Last night, three Jordanian short films were presented at the Balad Theater. Butterfly by Mohammad Hushki is a tale of a testosterone-ridden male and this two friends, who’s out to take his revenge on a cabdriver who molested his girlfriend. Fragile by Ahmad Amin brings together a day in the lives of five different people, while Grey by Qasem Kharsa is about a girl who battles her feelings towards another girl.
It’s hard reviewing Jordanian films, especially on this level because there’s a tendency or an inclination to swing towards that place where you have to stand up and applaud people for their effort no matter what they produce, because after all, it’s Jordanian. And I get that. I understand that tendency. But then sometimes, you can’t help but be honest and call a spade a spade. These three films were probably some of the worst I’ve seen in my life, and not just by Jordanian standards, but especially by Jordanian standards. I say this with all due respect to the filmmakers who I do hope go on to develop (a lot more) in their careers.
Butterfly attempted to look at the Jordanian male’s tendency towards violence, especially when it comes to defending the “honor” or “their” women. Their inability to listen to reason. However it was quite extreme and even the violence was a bit unbelievable or unrealistic. Somewhere after the first few minutes it no longer became about a filmmaker’s message, and it slowly became a Fight Club knockoff. Even the closing credits played “Where is my Mind?” by The Pixies, which also played at the end of Fight Club. (by the way, for people who are part of an industry that is really affected by IP violations and even put the word “copyright” at the end of their own work, they really are quite blase about using other peoples’ artistic work liberally!)
Grey was an attempt to “tackle” the issue of lesbianism in Jordan. It was placed in the context of very west Ammani bunch of girls who mixed Arabic and English, and even to an extent rejected any ideals that represented Arab or Jordanian culture. At one point, upon being asked what class she has next, a girl replied with “Arabic”, following it with a disgusted “eft”, right after they finish listening to some rock band. It was a film that gets done by about 1 million first year film students all over the world and had the same branded cliche inside-the-box themes, with the only exception was that it was set in Jordan (only you couldn’t really tell because it might as well have been set in Hungary).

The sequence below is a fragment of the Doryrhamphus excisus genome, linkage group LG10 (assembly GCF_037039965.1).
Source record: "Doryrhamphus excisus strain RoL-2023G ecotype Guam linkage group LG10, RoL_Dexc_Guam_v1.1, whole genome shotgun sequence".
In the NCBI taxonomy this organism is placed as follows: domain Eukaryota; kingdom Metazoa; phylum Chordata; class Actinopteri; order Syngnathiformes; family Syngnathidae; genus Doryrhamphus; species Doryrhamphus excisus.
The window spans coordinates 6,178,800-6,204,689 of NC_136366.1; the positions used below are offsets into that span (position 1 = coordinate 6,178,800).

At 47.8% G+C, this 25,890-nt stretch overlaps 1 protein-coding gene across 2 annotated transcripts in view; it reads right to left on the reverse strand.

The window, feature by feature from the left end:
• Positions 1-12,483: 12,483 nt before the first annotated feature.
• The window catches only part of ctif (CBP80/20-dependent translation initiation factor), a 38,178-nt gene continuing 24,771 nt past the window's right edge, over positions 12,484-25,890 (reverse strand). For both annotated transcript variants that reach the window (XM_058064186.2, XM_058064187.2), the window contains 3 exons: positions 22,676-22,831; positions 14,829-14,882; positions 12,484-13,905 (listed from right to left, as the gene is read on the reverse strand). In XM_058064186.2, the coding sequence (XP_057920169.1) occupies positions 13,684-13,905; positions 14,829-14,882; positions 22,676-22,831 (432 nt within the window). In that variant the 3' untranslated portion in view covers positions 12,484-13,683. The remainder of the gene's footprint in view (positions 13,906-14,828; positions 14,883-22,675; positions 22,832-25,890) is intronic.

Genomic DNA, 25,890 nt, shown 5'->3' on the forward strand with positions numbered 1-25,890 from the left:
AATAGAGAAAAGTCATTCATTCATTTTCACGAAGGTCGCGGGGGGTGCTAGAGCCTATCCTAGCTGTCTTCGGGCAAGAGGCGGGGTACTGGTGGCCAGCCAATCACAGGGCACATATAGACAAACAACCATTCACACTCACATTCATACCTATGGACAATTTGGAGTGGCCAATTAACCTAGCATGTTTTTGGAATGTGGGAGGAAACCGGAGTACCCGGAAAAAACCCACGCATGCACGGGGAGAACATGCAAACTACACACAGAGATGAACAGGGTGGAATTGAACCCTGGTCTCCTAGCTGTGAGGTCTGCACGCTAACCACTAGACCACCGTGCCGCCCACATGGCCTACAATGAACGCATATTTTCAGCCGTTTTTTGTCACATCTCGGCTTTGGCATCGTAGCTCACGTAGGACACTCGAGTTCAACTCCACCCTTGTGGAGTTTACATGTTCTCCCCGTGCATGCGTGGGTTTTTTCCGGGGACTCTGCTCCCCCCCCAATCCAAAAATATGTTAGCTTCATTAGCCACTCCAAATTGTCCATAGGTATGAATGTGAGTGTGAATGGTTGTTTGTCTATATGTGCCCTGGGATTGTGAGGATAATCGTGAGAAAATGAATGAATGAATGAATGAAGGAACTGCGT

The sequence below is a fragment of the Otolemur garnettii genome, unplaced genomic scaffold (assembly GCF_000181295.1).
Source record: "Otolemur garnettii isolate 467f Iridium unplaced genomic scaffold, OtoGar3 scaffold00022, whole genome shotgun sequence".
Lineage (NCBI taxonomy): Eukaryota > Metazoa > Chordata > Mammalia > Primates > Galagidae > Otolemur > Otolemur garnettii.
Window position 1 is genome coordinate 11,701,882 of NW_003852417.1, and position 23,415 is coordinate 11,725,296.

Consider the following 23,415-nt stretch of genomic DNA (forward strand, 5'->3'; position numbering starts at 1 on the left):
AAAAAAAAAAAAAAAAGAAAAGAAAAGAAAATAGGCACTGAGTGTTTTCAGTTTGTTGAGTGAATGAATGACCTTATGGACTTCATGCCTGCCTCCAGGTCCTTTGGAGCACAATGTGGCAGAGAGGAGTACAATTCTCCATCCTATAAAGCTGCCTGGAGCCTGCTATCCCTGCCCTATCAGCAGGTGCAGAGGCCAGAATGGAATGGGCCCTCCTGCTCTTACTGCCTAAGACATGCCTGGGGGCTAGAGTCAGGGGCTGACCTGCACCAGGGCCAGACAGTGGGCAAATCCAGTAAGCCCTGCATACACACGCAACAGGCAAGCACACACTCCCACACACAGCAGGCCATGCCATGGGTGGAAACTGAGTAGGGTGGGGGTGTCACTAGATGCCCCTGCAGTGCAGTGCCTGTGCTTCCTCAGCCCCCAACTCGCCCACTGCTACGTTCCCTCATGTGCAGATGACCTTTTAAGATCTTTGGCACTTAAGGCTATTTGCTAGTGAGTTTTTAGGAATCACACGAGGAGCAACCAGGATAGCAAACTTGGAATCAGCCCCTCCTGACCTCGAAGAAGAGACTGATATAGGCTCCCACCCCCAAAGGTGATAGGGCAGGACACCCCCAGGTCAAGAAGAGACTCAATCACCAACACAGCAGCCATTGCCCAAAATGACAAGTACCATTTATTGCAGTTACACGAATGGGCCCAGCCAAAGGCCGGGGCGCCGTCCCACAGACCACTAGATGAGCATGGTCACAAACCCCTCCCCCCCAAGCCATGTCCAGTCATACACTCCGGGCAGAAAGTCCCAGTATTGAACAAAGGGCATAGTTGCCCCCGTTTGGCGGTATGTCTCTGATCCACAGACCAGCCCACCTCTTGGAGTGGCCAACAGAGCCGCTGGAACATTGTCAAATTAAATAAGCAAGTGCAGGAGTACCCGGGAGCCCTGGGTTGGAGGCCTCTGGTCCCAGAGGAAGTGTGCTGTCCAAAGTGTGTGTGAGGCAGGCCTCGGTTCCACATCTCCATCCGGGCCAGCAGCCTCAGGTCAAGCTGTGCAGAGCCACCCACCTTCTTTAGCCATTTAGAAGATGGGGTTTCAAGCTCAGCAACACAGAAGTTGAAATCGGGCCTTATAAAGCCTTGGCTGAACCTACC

Fragile was a lot of silence and a lot of nothing. I get the whole art house filmmaking genre, and I’ve even loved a few pieces produced by that “industry” as a whole, but this flew right over my head. There were no characters and no plot; just a few minute glimpses of people who are meant to be portrayed as “fragile”. Every clip seemed to have a character who was just wandering, smoking or drinking their worries away, in yet another testement to the triumph of cinematic cliches.
I don’t usually like disclaimers but I’ll offer my apologies to anyone who might be offended by these reviews. I am a huge film buff and I do support the local industry and its current revival, but I pray and I hope that it doesn’t move in this direction. I came to the showing thinking I would hear or see something really interesting and authentic about or from Amman, the city I love, and I was very disappointed to see it was basically a series of cliches after cliches until I couldn’t stomach it any longer.
As an audience member, I really implore any rising Jordanian filmmaker to look for originality in their work. If it’s a film that has to do with the country or the Capital in any way, try and capture the essence of it on screen.